Bob Ambrogi blogged this morning that two more U.S. states have adopted amendments to their legal profession rules of conduct that include technological competence as part of a lawyer’s overall duty of competence, bringing the total number of states having adopted this duty to 17. The duty first appeared in the ABA Model Rules in 2012, as Comment 8 to Rule 1.1, as follows:
To maintain the requisite knowledge and skill, a lawyer should keep abreast of changes in the law and its practice, including the benefits and risks associated with relevant technology, engage in continuing study and education and comply with all continuing legal education requirements to which the lawyer is subject.
States that have moved in this direction have taken a variety of approaches, mostly variations on the Model Rule Comment, as Ambrogi explains here.
In Canada, we’ve not yet moved in that direction. Indeed, a search of the Federation of Law Societies Model Code of Professional Conduct reveals that the word “technology” appears only one time, and that’s in the Preface to the Code:
The practice of law continues to evolve. Advances in technology, changes in the culture of those accessing legal services and the economics associated with practising law will continue to present challenges to lawyers. The ethical guidance provided to lawyers by their regulators should be responsive to this evolution. Rules of conduct should assist, not hinder, lawyers in providing legal services to the public in a way that ensures the public interest is protected.
The evolution of how lawyers practice law is indeed ongoing and advances in the arena of technology do continue to present challenges to lawyers. Some choose to face those challenges head on and become familiar with the tools that technology offers, but others respond to the challenge of technology by attempting to ignore it, pleading ignorance or running from it.
There is no question but that lawyers find themselves in a world in which technology increasingly impacts how they go about doing their business. It reaches well beyond office tools and practices into firm and client communications, information and document management, evidence gathering and document discovery, marketing and client development.
One could argue that a failure to understand current technologies to the extent required to assess risks and benefits, as required by the ABA Model Rules demonstrates a lack of competence. The Commentary to the Federation Model Rule on Competence (Rule 3.1-2) sets out that:
 A lawyer must recognize a task for which the lawyer lacks competence and the disservice that would be done to the client by undertaking that task. If consulted about such a task, the lawyer should: (a) decline to act; (b) obtain the client’s instructions to retain, consult or collaborate with a lawyer who is competent for that task; or (c) obtain the client’s consent for the lawyer to become competent without undue delay, risk or expense to the client.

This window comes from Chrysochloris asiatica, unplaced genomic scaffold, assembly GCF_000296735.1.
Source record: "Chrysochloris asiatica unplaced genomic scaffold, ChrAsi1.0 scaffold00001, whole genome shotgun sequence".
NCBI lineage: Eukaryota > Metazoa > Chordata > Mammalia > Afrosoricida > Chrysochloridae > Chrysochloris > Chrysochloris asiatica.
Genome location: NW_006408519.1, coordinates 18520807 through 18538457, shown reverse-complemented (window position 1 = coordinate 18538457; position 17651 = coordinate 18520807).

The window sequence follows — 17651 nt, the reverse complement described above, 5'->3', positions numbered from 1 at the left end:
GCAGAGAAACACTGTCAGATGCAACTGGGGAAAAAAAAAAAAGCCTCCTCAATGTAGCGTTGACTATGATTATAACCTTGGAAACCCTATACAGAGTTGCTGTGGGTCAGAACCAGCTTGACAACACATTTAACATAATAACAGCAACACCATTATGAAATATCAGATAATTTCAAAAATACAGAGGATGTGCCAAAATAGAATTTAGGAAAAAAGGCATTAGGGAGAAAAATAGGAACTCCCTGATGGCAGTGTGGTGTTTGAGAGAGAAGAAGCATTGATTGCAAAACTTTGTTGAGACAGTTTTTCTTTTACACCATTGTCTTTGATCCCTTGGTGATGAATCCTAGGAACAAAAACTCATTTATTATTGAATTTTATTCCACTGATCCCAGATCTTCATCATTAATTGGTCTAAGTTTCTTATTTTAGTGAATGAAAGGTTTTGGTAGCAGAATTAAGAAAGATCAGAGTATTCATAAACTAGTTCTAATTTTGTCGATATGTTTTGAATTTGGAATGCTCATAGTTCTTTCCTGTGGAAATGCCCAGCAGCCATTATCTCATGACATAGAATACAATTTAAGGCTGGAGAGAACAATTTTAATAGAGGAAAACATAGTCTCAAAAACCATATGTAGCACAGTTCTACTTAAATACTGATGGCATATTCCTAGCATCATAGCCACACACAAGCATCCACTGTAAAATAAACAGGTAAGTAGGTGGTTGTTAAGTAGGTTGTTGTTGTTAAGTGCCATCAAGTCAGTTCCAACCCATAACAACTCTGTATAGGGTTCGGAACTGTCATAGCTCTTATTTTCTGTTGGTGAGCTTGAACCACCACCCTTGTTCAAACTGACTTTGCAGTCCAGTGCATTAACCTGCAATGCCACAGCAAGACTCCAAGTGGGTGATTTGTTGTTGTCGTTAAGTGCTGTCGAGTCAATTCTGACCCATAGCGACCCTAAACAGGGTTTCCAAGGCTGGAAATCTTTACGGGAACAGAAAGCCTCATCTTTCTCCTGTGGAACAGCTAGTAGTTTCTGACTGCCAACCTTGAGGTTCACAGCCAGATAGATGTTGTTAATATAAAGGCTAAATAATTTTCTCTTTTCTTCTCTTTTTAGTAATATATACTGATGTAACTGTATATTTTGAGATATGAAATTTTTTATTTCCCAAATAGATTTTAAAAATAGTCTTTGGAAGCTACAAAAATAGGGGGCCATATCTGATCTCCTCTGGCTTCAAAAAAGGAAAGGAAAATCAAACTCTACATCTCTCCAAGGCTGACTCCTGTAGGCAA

A lawyer should also recognize that competence for a particular task may require seeking advice from or collaborating with experts in scientific, accounting or other nonlegal fields, and, when it is appropriate, the lawyer should not hesitate to seek the client’s instructions to consult experts.
I wonder if most lawyers recognize that a lack competence for a technological task required in the representation of a client places them in a position where the retainer should be refused or a competent lawyer retained or such technological competence should be gained without undue delay, risk or expense to the client. And in some cases, this means that experts will need to be brought in to consult.
Generally I’m not inclined to address emerging issues through the creation of more detailed ethical and regulatory requirements. In most cases, a principled approach that provides appropriate guidance will suffice; however I find it troubling that the ethical guidelines for lawyers in Canada don’t even address in the most general way, the need to lawyers to keep abreast of the technology tools commonly used in legal practice and business environments.
Whether we go the route of the ABA and a growing number of states or craft our own Canadian response, it’s time we acknowledge the increasing ubiquity of technology in all aspects of legal practice and determine how best to ensure that lawyers are competent in its use. It may require an amendment to the definition of competence or maybe we need to dedicate some mandatory CPD hours to these issues. Ambrogi concludes with a challenge to lawyers:
You cannot assess the benefits and risks associated with various kinds of technology if you know nothing about the technology. Even if your state has yet to adopt this change, it is only a matter of time before it does. Don’t be a Luddite who fears or resists technology. Neither do you have to become a geek. Make an effort to understand the basics of the technology you use. Get on social media, if you’re not already. Ask questions. Learn. When it comes to technology, there is no more burying your head in the sand.
I have to agree. This is an area in which career-long learning is required. Change is ongoing and complacency won’t win the day. To remain relevant, efficient, effective and competent, lawyers must keep abreast of changes in technology, whether law societies require it or not.